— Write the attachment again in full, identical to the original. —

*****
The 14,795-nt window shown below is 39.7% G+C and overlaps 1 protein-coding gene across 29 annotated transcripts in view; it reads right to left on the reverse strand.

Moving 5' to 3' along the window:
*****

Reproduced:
The 14,795-nt window shown below is 39.7% G+C and overlaps 1 protein-coding gene across 29 annotated transcripts in view; it reads right to left on the reverse strand.

Moving 5' to 3' along the window: